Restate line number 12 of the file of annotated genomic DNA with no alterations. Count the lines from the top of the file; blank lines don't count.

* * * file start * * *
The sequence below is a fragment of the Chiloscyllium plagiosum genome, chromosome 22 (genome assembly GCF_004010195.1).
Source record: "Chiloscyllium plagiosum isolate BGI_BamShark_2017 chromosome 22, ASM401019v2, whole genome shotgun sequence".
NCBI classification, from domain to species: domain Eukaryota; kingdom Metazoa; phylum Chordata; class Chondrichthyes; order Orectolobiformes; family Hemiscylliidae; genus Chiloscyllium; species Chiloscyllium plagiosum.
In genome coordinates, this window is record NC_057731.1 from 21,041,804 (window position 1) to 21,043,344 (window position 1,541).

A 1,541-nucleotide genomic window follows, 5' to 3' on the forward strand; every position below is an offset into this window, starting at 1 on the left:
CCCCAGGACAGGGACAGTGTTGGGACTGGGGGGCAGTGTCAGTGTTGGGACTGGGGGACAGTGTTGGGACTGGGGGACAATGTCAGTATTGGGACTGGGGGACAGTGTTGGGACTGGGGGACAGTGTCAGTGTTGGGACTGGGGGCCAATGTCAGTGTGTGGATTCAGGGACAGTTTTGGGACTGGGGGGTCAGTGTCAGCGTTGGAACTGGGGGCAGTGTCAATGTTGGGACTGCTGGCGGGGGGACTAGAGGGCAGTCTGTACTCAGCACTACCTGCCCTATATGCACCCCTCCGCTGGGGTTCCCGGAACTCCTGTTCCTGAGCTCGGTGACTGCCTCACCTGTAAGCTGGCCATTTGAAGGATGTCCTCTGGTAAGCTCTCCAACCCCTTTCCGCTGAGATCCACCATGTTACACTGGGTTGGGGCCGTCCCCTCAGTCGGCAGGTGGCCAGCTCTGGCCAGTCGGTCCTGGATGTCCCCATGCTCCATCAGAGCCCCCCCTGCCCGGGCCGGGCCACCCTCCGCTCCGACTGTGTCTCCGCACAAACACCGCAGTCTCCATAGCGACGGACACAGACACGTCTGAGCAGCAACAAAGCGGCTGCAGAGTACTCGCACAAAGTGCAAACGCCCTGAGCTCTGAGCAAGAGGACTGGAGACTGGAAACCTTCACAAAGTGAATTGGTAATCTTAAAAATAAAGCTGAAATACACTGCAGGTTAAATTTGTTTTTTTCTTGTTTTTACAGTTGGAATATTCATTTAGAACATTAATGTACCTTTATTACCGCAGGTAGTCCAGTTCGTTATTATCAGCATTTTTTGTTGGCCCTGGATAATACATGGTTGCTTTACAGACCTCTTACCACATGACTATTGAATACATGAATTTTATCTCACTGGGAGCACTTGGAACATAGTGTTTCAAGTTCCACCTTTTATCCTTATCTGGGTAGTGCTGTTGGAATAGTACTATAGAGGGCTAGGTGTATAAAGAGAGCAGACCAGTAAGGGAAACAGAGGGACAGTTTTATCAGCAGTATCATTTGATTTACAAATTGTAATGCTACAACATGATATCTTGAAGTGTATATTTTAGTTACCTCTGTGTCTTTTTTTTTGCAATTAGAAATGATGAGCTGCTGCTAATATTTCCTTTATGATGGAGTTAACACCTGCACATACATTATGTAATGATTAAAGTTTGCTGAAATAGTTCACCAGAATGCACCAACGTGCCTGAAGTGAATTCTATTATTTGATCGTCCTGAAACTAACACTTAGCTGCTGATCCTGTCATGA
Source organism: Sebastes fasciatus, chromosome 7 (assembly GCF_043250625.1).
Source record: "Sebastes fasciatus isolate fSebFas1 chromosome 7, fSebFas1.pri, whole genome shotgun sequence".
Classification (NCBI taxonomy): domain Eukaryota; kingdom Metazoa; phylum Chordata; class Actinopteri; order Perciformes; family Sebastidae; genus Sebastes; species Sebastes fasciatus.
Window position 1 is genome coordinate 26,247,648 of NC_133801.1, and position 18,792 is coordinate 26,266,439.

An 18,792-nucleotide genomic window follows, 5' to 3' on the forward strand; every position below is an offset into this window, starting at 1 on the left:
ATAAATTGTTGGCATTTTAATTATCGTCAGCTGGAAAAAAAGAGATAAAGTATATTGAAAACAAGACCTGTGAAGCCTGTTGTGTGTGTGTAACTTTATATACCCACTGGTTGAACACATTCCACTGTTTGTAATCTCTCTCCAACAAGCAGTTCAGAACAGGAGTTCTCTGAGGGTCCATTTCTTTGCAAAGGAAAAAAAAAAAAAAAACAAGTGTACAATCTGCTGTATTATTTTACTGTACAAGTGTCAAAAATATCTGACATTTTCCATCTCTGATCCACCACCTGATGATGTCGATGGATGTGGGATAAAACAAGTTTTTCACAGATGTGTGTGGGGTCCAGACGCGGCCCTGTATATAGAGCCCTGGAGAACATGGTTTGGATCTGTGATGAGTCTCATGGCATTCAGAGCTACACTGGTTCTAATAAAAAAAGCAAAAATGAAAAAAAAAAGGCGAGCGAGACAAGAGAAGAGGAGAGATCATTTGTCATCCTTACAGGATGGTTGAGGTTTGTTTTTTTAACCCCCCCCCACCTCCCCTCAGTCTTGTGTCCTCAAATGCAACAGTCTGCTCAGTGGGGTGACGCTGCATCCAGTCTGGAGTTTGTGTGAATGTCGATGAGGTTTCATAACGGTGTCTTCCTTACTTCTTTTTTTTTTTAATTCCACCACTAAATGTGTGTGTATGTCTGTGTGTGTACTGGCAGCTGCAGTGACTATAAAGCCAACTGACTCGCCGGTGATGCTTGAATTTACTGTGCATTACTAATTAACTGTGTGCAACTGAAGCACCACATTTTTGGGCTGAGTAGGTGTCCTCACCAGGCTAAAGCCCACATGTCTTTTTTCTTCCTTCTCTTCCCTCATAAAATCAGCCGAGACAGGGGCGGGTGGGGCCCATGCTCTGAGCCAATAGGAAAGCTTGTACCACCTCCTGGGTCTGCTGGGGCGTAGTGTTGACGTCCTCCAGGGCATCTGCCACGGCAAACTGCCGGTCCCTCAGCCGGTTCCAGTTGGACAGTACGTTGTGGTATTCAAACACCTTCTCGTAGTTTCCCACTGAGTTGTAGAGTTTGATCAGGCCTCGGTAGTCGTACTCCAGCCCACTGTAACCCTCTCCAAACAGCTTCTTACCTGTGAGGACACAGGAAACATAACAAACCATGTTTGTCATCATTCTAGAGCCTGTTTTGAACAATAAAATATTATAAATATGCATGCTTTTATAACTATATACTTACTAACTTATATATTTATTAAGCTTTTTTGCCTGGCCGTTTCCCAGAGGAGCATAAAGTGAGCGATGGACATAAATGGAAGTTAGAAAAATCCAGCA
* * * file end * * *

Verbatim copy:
ATAAATTGTTGGCATTTTAATTATCGTCAGCTGGAAAAAAAGAGATAAAGTATATTGAAAACAAGACCTGTGAAGCCTGTTGTGTGTGTGTAACTTTATATACCCACTGGTTGAACACATTCCACTGTTTGTAATCTCTCTCCAACAAGCAGTTCAGAACAGGAGTTCTCTGAGGGTCCATTTCTTTGCAAAGGAAAAAAAAAAAAAAAACAAGTGTACAATCTGCTGTATTATTTTACTGTACAAGTGTCAAAAATATCTGACATTTTCCATCTCTGATCCACCACCTGATGATGTCGATGGATGTGGGATAAAACAAGTTTTTCACAGATGTGTGTGGGGTCCAGACGCGGCCCTGTATATAGAGCCCTGGAGAACATGGTTTGGATCTGTGATGAGTCTCATGGCATTCAGAGCTACACTGGTTCTAATAAAAAAAGCAAAAATGAAAAAAAAAAGGCGAGCGAGACAAGAGAAGAGGAGAGATCATTTGTCATCCTTACAGGATGGTTGAGGTTTGTTTTTTTAACCCCCCCCCACCTCCCCTCAGTCTTGTGTCCTCAAATGCAACAGTCTGCTCAGTGGGGTGACGCTGCATCCAGTCTGGAGTTTGTGTGAATGTCGATGAGGTTTCATAACGGTGTCTTCCTTACTTCTTTTTTTTTTTAATTCCACCACTAAATGTGTGTGTATGTCTGTGTGTGTACTGGCAGCTGCAGTGACTATAAAGCCAACTGACTCGCCGGTGATGCTTGAATTTACTGTGCATTACTAATTAACTGTGTGCAACTGAAGCACCACATTTTTGGGCTGAGTAGGTGTCCTCACCAGGCTAAAGCCCACATGTCTTTTTTCTTCCTTCTCTTCCCTCATAAAATCAGCCGAGACAGGGGCGGGTGGGGCCCATGCTCTGAGCCAATAGGAAAGCTTGTACCACCTCCTGGGTCTGCTGGGGCGTAGTGTTGACGTCCTCCAGGGCATCTGCCACGGCAAACTGCCGGTCCCTCAGCCGGTTCCAGTTGGACAGTACGTTGTGGTATTCAAACACCTTCTCGTAGTTTCCCACTGAGTTGTAGAGTTTGATCAGGCCTCGGTAGTCGTACTCCAGCCCACTGTAACCCTCTCCAAACAGCTTCTTACCTGTGAGGACACAGGAAACATAACAAACCATGTTTGTCATCATTCTAGAGCCTGTTTTGAACAATAAAATATTATAAATATGCATGCTTTTATAACTATATACTTACTAACTTATATATTTATTAAGCTTTTTTGCCTGGCCGTTTCCCAGAGGAGCATAAAGTGAGCGATGGACATAAATGGAAGTTAGAAAAATCCAGCA